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I have a class public class GAE_SERVLETREQUESTServlet extends HttpServlet {

Not sure what the spec says about recycling of the HTTPServlet: Should the servlet container create new instance of this class on each incoming request or can the implementation reuse classes between requests?

I'm investigating a funny issue where it seems that a Map created on the GAE_SERVLETREQUESTServlet instance maintains state between requests.

Thank for the help, Maxim.

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Is the Map defined as an instance variable ? –  JoseK Oct 28 '10 at 12:35
    
@JoseK: Yes, protected (not static). –  Maxim Veksler Oct 28 '10 at 13:02
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Related: stackoverflow.com/questions/3106452/… –  BalusC Oct 28 '10 at 13:26
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2 Answers 2

up vote 11 down vote accepted

For the general case - non-distributed, multi-threaded, it is guaranteed that there will be only one instance of the servlet. From the Servlet 3.0 specification:

2.1 Request Handling Methods

The basic Servlet interface defines a service method for handling client requests. This method is called for each request that the servlet container routes to an instance of a servlet. The handling of concurrent requests to a Web application generally requires that the Web Developer design servlets that can deal with multiple threads executing within the service method at a particular time. Generally the Web container handles concurrent requests to the same servlet by concurrent execution of the service method on different threads.

2.2 Number of Instances

The servlet declaration which is either via the annotation as described in Chapter 8, “Annotations and pluggability” or part of the deployment descriptor of the Web application containing the servlet, as described in Chapter 14, “Deployment Descriptor”, controls how the servlet container provides instances of the servlet. For a servlet not hosted in a distributed environment (the default), the servlet container must use only one instance per servlet declaration. However, for a servlet implementing the SingleThreadModel interface, the servlet container may instantiate multiple instances to handle a heavy request load and serialize requests to a particular instance.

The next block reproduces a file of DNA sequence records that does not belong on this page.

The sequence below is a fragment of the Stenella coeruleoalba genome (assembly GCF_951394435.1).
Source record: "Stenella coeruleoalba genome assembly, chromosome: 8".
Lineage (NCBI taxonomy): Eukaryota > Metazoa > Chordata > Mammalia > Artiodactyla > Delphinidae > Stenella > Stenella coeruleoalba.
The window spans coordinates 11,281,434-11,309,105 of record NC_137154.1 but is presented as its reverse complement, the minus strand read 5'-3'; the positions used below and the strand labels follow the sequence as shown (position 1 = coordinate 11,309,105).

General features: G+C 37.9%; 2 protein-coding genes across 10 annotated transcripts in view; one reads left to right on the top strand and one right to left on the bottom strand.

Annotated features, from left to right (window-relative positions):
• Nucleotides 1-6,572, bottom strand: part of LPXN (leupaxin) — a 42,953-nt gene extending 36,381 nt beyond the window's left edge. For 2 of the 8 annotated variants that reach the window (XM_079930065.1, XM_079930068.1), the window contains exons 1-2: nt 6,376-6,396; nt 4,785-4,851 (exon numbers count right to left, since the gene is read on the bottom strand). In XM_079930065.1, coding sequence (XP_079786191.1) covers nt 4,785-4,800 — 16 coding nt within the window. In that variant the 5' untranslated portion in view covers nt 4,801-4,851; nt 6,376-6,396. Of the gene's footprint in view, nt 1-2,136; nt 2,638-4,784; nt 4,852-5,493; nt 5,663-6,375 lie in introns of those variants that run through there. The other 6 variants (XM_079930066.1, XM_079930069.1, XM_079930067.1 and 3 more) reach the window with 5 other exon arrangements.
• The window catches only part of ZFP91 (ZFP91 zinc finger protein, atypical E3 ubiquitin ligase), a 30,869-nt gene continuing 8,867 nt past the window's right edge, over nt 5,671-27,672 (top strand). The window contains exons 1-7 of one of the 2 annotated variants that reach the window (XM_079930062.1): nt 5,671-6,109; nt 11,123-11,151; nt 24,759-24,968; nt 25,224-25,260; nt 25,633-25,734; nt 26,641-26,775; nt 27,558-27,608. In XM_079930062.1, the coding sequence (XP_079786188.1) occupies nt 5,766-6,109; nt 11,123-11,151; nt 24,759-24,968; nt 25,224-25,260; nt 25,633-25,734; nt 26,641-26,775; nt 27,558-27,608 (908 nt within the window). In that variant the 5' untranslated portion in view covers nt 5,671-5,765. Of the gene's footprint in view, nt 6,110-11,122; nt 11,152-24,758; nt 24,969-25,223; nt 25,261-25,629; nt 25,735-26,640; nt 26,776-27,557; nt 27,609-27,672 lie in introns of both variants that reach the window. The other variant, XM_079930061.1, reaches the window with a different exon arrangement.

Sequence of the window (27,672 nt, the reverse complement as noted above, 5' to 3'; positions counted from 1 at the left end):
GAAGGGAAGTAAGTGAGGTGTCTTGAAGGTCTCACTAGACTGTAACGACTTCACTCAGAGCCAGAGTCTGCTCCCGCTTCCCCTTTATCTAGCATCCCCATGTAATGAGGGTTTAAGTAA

In the case where a servlet was deployed as part of an application marked in the deployment descriptor as distributable, a container may have only one instance per servlet declaration per Java Virtual Machine (JVM™)1. However, if the servlet in a distributable application implements the SingleThreadModel interface, the container may instantiate multiple instances of that servlet in each JVM of the container.

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If you are saving data that is relevant to each user, you should store it in the HTTP Session. As stated by skaffman, do not store data in the servlet class that you expect to be different for each each user. Here is a quick example.


class MyServlet extends HttpServlet
{
    private Object ThisIsTheWrongPlaceToStorePerUserData;

    ... stuff ... doPut(HttpServletRequest httpRequest, ... more stuff ...)
    {
        Object iAmGood = new Object();
        HttpSession session = httpRequest.getSession(true);

        session.setAttribute("GoodPlaceToStorePerUserData", iAmGood);

        ... stuff ...
    }
}

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I don't want to store the object in a session because I have no reason to initiate a cookie on the user, nor do I want to store server side "per user" state data. This is a backend service and that is the whole reason I started to look for alternatives. I've fixed my code now and frankly am a bit embarrassed to have made such a rookie mistake :) –  Maxim Veksler Oct 28 '10 at 13:01
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